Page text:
China’s preoccupations imply that we and others must live with China as it evolves rather than expecting it to become more like us. Living with China means learning about it and avoiding misinformation and misperceptions. We should create the foundations of public understanding and address palpable levels of public anxiety reflected in recent public opinion surveys by the Asia Pacific Foundation of Canada (APFC). In 2014, 60 percent of respondents saw China’s growing military power as a threat to the Asia-Pacific region and more than half felt that China’s influence was threatening the Canadian way of life.

Wariness about China is not unique to Canadians, but our response contrasts sharply with that of Australians, who hold more positive and stable views despite sharp differences of opinion about China policy. A 2015 Pew Center poll found 57 percent of Australians held a favourable view of China, close to 20 points higher than the Canadian figure that year and similar to a global median that has been slowly increasing over the past five years.

Public ambivalence in Canada (business and academics are more positive) reflects three issues. One is experiential: the outcomes of fast-multiplying interactions that are not always positive, such as rising house prices in major cities blamed on Chinese investment. Confucius Institutes, funded by the Chinese government and established in foreign universities, have been criticized for infringing on academic freedom.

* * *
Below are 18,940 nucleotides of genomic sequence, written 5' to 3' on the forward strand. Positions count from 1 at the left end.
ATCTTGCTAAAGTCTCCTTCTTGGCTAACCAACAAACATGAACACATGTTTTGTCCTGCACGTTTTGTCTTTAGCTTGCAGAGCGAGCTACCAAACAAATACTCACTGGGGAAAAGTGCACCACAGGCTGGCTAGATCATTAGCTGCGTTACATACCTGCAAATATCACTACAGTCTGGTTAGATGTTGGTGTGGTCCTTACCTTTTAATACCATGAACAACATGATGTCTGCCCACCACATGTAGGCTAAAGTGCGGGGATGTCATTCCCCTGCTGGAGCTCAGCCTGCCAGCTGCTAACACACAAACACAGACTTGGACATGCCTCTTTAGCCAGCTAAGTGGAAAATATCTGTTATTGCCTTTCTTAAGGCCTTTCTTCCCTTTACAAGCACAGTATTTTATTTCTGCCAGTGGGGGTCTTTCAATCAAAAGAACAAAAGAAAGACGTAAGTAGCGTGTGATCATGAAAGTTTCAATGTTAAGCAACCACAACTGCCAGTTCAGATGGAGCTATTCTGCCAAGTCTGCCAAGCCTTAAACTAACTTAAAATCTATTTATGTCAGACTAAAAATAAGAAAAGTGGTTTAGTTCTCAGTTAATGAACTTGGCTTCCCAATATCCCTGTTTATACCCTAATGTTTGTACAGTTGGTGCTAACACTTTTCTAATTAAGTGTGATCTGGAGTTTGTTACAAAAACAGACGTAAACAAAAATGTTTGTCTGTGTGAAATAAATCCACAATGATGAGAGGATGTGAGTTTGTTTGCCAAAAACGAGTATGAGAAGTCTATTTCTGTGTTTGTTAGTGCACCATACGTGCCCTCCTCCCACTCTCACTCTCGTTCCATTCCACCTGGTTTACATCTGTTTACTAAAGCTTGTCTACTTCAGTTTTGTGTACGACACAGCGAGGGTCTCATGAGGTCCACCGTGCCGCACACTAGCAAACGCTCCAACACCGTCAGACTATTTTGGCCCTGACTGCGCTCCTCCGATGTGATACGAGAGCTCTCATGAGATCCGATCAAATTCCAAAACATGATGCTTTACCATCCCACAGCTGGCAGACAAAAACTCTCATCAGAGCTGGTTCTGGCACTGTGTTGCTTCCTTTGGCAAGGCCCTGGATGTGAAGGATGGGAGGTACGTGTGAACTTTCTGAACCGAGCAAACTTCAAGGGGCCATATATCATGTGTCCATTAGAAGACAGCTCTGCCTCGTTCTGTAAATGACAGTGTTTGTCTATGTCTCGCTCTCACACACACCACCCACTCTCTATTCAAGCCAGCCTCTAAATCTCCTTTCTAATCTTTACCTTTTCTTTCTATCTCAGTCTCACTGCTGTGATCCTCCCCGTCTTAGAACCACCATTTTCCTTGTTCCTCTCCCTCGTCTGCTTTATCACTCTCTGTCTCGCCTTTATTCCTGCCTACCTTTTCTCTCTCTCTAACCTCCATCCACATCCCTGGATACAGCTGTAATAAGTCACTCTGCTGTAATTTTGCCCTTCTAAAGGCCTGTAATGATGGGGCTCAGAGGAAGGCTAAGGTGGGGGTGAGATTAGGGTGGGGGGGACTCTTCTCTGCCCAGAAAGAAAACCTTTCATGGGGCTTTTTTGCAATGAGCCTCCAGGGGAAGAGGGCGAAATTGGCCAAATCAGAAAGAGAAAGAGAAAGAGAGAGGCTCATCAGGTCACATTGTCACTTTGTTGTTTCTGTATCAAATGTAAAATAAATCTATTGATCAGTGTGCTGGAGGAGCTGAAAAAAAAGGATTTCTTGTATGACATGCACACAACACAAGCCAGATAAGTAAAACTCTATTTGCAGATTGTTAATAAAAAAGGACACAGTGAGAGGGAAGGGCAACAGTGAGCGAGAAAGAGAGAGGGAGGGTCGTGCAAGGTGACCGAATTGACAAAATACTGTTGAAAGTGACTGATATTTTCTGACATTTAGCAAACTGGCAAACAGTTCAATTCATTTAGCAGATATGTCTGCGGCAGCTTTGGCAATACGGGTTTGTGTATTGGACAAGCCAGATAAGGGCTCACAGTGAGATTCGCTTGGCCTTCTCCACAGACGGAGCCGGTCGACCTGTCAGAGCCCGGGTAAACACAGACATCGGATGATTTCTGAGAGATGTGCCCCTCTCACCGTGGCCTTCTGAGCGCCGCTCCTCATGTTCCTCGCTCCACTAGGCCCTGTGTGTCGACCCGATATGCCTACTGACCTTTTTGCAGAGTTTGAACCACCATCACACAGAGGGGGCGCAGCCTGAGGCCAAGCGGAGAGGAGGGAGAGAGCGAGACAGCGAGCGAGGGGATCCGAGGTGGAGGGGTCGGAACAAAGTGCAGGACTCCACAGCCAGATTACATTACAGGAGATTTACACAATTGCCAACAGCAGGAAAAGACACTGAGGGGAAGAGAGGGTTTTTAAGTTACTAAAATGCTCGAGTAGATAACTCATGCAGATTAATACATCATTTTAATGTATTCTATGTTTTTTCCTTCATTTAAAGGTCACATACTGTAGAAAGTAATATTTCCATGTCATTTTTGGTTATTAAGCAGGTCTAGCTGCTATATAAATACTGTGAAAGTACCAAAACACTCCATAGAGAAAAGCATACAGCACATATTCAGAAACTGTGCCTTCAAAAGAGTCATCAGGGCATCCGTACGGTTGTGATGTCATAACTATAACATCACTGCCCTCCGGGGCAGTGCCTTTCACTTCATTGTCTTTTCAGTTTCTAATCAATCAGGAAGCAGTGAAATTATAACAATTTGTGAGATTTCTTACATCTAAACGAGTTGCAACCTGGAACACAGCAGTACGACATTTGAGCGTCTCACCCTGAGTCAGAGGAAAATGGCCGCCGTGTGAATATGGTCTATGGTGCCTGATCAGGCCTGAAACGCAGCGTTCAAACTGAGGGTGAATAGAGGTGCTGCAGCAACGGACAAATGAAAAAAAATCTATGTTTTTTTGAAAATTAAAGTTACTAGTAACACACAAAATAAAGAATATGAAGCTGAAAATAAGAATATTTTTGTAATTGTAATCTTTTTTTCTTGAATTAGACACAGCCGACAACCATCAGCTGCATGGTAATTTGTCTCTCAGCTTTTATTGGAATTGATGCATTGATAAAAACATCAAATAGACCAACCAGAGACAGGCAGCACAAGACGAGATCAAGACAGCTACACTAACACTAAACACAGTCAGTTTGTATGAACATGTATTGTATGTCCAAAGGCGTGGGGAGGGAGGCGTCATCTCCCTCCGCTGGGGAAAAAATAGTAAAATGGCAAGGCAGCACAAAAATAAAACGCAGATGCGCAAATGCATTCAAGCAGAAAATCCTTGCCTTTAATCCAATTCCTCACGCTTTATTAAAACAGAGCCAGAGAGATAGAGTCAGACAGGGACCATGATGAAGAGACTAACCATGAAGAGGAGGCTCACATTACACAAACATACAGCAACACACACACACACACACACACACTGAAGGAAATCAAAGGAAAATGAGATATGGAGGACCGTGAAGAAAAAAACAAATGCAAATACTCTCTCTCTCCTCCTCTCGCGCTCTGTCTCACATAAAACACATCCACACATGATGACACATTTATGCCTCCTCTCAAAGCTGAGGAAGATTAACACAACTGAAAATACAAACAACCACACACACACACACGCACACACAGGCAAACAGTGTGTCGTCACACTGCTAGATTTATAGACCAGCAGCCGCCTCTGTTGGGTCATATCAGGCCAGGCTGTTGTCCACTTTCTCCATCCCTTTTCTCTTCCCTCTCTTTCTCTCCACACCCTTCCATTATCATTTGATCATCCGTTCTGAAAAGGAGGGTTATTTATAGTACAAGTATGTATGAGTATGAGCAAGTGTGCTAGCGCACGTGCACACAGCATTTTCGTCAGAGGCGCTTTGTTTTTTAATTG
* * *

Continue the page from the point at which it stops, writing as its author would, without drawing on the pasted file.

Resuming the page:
A second issue is Canadian perceptions of China’s political system, the role of the state in its economy, and societal values and practices that differ greatly from ours. Canadians question China’s record on human rights and democracy and the overall legitimacy of the Chinese state.

Finally, Canadians also worry about China’s rising international presence, its rapid military modernization, its assertive stance on maritime border issues and the potential threat that it poses to the established international order.

The history of Australia’s relationship with China differs and is instructive. Australians have invested a lot in learning about China. In the past 30 years Australia’s leaders have commissioned two white papers on relations with China and have actively engaged in public discussion and encouraged public debate. In Canada such leadership is missing; a fresh narrative is also required that recognizes China as it is, not how we would like to see it become. Economics and security are central threads to how we should see China.

Deepening the Economic Relationship